Over time and repetitive use, mold components and surfaces will degrade. The use
of inserts and laminated construction for mold surfaces subjected to high wear
is recommended. Rust is also a major factor. Cleaning and lubrication are
critical measures between manufacturing cycles and for short-term and long-term
storage.
Plastic Injection Molds

Fundamental Manufacturing Processes Series Study Guide - 4 -
Review Questions

1. Injection mold bases, cavities, and cores are most commonly made from:
a. special aluminums
b. epoxies
c. beryllium copper
d. special mold steels

2. The usual range of mold draft angles is:
a. 5 to 10 per side
b. 1 to 4 per side
c. 1 to 2 per side
d. 0.5 to 1 per side

3. The sprue bushing is located on the:
a. 'A' half of the mold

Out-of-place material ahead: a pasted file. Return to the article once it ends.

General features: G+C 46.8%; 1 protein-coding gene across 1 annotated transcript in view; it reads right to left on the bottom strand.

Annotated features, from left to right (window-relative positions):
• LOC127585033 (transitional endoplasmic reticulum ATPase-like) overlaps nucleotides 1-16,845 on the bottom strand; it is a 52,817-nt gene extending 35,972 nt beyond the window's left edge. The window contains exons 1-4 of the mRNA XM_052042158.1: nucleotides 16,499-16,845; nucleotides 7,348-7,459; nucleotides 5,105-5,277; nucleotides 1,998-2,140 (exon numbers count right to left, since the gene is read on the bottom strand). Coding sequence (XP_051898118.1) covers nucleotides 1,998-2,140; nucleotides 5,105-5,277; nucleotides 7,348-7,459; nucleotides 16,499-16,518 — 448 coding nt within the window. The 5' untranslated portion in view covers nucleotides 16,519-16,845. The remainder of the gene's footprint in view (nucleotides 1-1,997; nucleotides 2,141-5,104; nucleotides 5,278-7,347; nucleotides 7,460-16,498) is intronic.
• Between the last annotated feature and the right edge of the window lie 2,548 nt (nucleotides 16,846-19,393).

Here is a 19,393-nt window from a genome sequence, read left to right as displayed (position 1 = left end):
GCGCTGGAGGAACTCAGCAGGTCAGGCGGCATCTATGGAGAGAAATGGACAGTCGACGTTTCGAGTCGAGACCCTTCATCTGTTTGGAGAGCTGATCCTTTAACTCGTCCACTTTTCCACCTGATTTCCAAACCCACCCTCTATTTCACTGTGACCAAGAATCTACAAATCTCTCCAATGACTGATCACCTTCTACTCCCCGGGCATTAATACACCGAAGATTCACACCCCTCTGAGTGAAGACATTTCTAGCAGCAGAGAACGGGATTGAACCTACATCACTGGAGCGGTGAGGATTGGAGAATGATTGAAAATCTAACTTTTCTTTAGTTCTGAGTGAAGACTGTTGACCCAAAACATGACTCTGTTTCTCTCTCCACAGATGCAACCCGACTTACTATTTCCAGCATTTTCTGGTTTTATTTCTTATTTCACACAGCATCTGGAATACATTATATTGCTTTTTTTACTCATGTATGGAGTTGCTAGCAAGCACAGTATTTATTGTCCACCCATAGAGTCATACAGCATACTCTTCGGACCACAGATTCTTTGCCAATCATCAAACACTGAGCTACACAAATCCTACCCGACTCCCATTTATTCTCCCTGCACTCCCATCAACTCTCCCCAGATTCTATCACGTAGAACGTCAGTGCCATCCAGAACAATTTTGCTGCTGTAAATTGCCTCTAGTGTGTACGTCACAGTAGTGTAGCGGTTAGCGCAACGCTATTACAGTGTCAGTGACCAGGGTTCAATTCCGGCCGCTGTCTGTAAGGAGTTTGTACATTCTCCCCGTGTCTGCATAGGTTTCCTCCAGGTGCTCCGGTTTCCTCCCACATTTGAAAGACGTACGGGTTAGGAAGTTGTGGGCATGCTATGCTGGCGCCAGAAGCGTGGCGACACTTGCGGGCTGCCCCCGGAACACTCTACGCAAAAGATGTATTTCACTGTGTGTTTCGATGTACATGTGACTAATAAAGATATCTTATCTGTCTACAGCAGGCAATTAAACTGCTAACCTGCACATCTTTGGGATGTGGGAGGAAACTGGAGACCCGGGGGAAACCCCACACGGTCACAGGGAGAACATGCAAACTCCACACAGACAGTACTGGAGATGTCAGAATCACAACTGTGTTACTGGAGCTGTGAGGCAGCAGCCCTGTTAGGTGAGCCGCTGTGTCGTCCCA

b. 'B' half of the mold
c. movable platen
d. rear stationary platen

4. The purpose of a fan gate is to:
a. speed solidification
b. control injection speed
c. spread material over a large area
d. redirect the flow of material

5. Edge gates are usually located on:
a. the 'A' half of the mold
b. the sprue
c. the parting line
d. below the parting line

6. Mold vents are found:
a. around the whole cavity set
b. on the parting line
c. near the gates
d. within the 'B' half of the mold

7. The major factor in injection cycle speed is:
a. the type of thermoplastic
b. the temperature of the plastic
c. injection speed and pressure
d. efficiency of the cooling system

8. A cold-runner three-plate mold has:
a. no sprue bushing
b. a stripper plate
c. integrated sprue pickers
d. a larger gate system

9. The mold design known as 'runnerless' is the:
a. the hot-runner mold
b. the two-plate cold-runner mold
c. the insulated-runner mold
d. none of the above


Plastic Injection Molds

Fundamental Manufacturing Processes Series Study Guide - 5 -
Answer Key

1. d
2. c
3. a
4. c
5. c
6. b
7. d
8. b
9. a